Journal List > J Korean Surg Soc > v.80(Suppl 1) > 1092836

Park, Kim, Roh, Kim, Lee, Rha, and Choi: Isolated primary schwannoma arising on the colon: report of two cases and review of the literature


Primary schwannoma of the large intestine is an extremely rare neoplasm. Here, we report two cases of colonic schwannoma confirmed pathologically after laparoscopic resection. A 52-year-old female and a 59-year-old female were referred by their general practitioners to our coloproctologic clinic for further evaluation and management of colonic submucosal masses. Colonoscopies performed in our institution revealed round submucosal tumors with a smooth and intact mucosa in the mid-ascending and descending colon, respectively. Computed tomography (CT) scans showed an enhancing soft tissue mass measuring 2 × 2 cm in the right colon and well-defined soft tissue nodule measuring 1.5 × 1.7 cm in the proximal descending colon, respectively. We performed laparoscopic right hemicolectomy and segmental left colectomy under the preoperative impression of gastrointestinal stromal tumors. Two cases were both diagnosed to be benign schwannoma of the colon after immunohistochemical stains (S-100 (+), smooth muscle actin (-), CD117 (-), and CD34 (-)).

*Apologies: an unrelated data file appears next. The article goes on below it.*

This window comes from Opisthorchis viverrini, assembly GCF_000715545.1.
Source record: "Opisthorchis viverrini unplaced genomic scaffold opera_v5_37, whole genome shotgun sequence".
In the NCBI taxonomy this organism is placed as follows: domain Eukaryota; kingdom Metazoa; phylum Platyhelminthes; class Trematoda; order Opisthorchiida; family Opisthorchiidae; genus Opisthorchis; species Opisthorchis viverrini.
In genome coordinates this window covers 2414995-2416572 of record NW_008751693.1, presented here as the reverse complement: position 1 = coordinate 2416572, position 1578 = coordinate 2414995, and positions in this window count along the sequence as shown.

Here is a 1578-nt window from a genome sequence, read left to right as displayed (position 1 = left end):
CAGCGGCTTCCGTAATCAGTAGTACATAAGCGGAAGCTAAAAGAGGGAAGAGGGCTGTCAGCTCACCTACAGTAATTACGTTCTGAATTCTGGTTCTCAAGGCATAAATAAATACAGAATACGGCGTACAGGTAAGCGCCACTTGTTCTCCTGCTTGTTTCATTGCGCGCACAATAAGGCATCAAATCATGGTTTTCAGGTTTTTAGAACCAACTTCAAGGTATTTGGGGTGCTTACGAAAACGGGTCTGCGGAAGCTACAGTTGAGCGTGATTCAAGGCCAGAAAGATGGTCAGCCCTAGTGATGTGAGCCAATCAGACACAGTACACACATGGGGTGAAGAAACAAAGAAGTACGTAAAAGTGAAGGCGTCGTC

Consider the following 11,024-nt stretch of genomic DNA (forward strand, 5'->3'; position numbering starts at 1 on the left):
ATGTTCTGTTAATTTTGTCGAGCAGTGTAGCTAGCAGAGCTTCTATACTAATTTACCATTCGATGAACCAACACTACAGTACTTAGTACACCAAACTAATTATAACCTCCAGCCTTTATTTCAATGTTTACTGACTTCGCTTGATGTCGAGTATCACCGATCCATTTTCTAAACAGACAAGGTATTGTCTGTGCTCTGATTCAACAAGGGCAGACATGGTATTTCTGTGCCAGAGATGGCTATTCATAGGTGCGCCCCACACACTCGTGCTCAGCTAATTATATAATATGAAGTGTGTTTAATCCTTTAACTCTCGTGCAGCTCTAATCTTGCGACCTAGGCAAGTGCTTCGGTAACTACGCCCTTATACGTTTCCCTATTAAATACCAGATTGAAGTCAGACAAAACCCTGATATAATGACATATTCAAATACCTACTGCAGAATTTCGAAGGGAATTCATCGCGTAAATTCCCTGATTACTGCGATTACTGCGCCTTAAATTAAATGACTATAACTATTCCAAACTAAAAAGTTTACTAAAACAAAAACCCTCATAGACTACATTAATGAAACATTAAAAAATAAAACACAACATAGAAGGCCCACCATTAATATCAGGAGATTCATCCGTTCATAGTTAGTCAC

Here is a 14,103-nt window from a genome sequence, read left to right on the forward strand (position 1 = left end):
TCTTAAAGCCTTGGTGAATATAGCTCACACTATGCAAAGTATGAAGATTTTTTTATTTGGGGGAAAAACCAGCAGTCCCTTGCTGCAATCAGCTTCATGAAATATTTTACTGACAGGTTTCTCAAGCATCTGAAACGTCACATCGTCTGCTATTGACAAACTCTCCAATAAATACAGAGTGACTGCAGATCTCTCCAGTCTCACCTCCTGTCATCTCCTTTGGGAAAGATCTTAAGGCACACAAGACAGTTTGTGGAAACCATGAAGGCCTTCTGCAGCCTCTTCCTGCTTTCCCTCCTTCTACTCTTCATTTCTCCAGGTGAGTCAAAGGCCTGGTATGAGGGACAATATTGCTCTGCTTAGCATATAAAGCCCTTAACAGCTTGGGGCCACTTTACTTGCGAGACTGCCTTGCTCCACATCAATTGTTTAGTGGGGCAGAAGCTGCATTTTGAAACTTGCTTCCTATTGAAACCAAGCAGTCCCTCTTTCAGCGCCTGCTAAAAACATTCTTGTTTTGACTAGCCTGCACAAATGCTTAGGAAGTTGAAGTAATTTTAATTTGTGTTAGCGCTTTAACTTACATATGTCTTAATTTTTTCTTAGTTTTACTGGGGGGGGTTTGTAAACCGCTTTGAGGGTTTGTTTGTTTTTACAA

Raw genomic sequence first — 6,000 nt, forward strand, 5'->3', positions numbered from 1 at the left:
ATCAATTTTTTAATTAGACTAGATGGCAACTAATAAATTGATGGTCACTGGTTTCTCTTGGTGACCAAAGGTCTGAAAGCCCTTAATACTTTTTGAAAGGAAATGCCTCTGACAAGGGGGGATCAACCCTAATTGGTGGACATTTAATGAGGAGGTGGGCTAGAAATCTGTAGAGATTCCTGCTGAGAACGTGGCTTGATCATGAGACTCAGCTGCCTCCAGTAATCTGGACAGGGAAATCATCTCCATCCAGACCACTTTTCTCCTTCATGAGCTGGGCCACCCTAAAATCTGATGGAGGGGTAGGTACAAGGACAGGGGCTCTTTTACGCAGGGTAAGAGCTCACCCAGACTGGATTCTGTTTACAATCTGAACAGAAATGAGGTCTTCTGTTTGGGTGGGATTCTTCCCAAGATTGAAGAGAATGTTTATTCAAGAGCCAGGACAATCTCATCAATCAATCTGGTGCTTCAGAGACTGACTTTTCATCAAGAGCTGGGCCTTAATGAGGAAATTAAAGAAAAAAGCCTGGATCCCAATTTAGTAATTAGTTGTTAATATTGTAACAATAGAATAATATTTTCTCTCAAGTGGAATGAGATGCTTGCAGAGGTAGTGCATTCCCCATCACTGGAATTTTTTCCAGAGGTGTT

Schwannomas (cellular neurilemomas) are predominantly benign tumors derived from the Schwann cells that form the neural sheath. The incidence of submucosal schwannoma has been estimated at 2 to 6 percent of all submucosal tumors of the intestine [1]. The largest published series documents that the most frequent site of primary gastrointestinal schwannoma is the stomach [1]. Isolated schwannomas of the colon without associated neurofibromatosis are extremely rare [1,2]. Here, we present two cases of laparoscopically resected schwannoma of the colon together with a review of the literature.


Case 1

A 52-year-old woman came to our coloproctologic clinic for further evaluation and management of a right colonic mass. Routine colonoscopy for a health examination led to the discovery of a 1.3 cm-sized submucosal mass in the mid-ascending colon. At the follow-up colonoscopy five months later, the size of the mass was increased to 2 cm (Fig. 1A). The lesion was thought to represent a gastrointestinal stromal tumor (GIST) or lipoma. The patient's previous medical history stated hypertension under medical treatment. There was no family history of neurofibromatosis.